In order to prevent defaults on HECM loans, the government includes restrictions within FHA reverse mortgage rules. These rules include a limit on how much a borrower can take out in the first year, and also a required set-aside account if there’s a possibility the homeowner won’t be able to keep up with loan obligations, such as property taxes and insurance costs. Prior to 2013, borrowers could take out 100% of the principal limit all at once in one lump sum. Now, reverse mortgage guidelines state that in the first year of the loan, a borrower may take:
  • the greater of 60% of the approved loan amount, or
  • the sum of the mandatory obligations (existing mortgages and property liens), plus 10% of the principal limit
Per reverse mortgage guidelines, the HECM borrower is responsible for paying certain items in addition to the upfront loan costs, including:
  • hazard insurance premiums
  • property taxes
The lender’s financial assessment may determine the need for a “set-aside” account, in which a portion of the loaned money is retained by the lender in order to pay taxes and insurance in upcoming years.

Reverse Mortgage for Purchase Guidelines

Senior homeowners may use the HECM for purchase program in order to purchase a new principal residence without required monthly mortgage payments with HECM program (Section 255) proceeds. According to HUD, the program was designed to “enable senior homeowners to relocate to other geographical areas to be closer to family members or downsize to homes that meet their physical needs, i.e., handrails, one level properties, ramps, wider doorways, etc.” The general HECM for purchase guidelines state:
  • The borrower must live in the home as their primary residence, continue to pay required taxes, and maintain the home according to FHA reverse mortgage rules.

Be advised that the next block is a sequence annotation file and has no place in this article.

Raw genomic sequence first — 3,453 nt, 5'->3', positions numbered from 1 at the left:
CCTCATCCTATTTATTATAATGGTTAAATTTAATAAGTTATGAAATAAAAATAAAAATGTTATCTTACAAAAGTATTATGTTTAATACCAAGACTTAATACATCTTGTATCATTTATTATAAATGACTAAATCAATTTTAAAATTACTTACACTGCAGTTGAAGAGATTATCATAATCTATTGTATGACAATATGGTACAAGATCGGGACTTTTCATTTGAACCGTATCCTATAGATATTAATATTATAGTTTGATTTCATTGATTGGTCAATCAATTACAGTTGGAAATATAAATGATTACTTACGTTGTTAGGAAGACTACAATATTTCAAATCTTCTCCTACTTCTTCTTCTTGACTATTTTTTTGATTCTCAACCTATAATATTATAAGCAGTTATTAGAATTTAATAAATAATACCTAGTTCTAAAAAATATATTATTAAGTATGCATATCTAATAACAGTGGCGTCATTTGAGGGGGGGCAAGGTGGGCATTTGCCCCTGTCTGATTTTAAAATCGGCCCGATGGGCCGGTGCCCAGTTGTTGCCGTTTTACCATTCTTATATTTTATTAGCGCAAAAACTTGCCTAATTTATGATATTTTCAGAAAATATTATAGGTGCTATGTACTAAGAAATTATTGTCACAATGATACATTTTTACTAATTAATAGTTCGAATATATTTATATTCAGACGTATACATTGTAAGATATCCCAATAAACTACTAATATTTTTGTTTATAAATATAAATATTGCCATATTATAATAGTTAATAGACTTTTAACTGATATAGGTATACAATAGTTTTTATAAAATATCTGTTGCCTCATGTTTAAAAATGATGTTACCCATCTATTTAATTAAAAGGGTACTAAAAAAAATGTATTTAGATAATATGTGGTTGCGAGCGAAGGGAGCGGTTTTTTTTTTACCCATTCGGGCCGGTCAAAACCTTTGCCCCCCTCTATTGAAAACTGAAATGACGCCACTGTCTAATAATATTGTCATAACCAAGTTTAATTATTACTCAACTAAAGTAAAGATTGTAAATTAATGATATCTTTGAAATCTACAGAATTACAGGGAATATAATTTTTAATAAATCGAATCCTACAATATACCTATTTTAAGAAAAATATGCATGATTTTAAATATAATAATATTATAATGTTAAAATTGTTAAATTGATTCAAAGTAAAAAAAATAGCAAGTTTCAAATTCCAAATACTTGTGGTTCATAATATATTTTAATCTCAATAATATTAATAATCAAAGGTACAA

• Eligible properties for purchase include one- to four-unit properties where construction has been completed and the property is habitable.
  • The amount of money a borrower may receive is based on the youngest borrower on the title (or eligible non-borrowing spouse), current interest rates, the appraised value of the home, sale price, and lending limit.
  • Allowable funding sources include the borrower’s own money (or money obtained from the sale of assets) and withdrawals from the borrower’s savings or retirement account.
  • Lenders will be required to verify the source of funds prior to closing.
If you’re interested in a HECM for purchase and would like to know more, read through the HUD “HECM (Reverse Mortgage) for Purchase: Frequently Asked Questions” made available here. GoodLife is committed to helping you through every step of your HECM process.  If you’d like to learn more about reverse mortgage guidelines to understand whether this financing tool is a viable solution for you, contact one of our reverse mortgage experts for more information.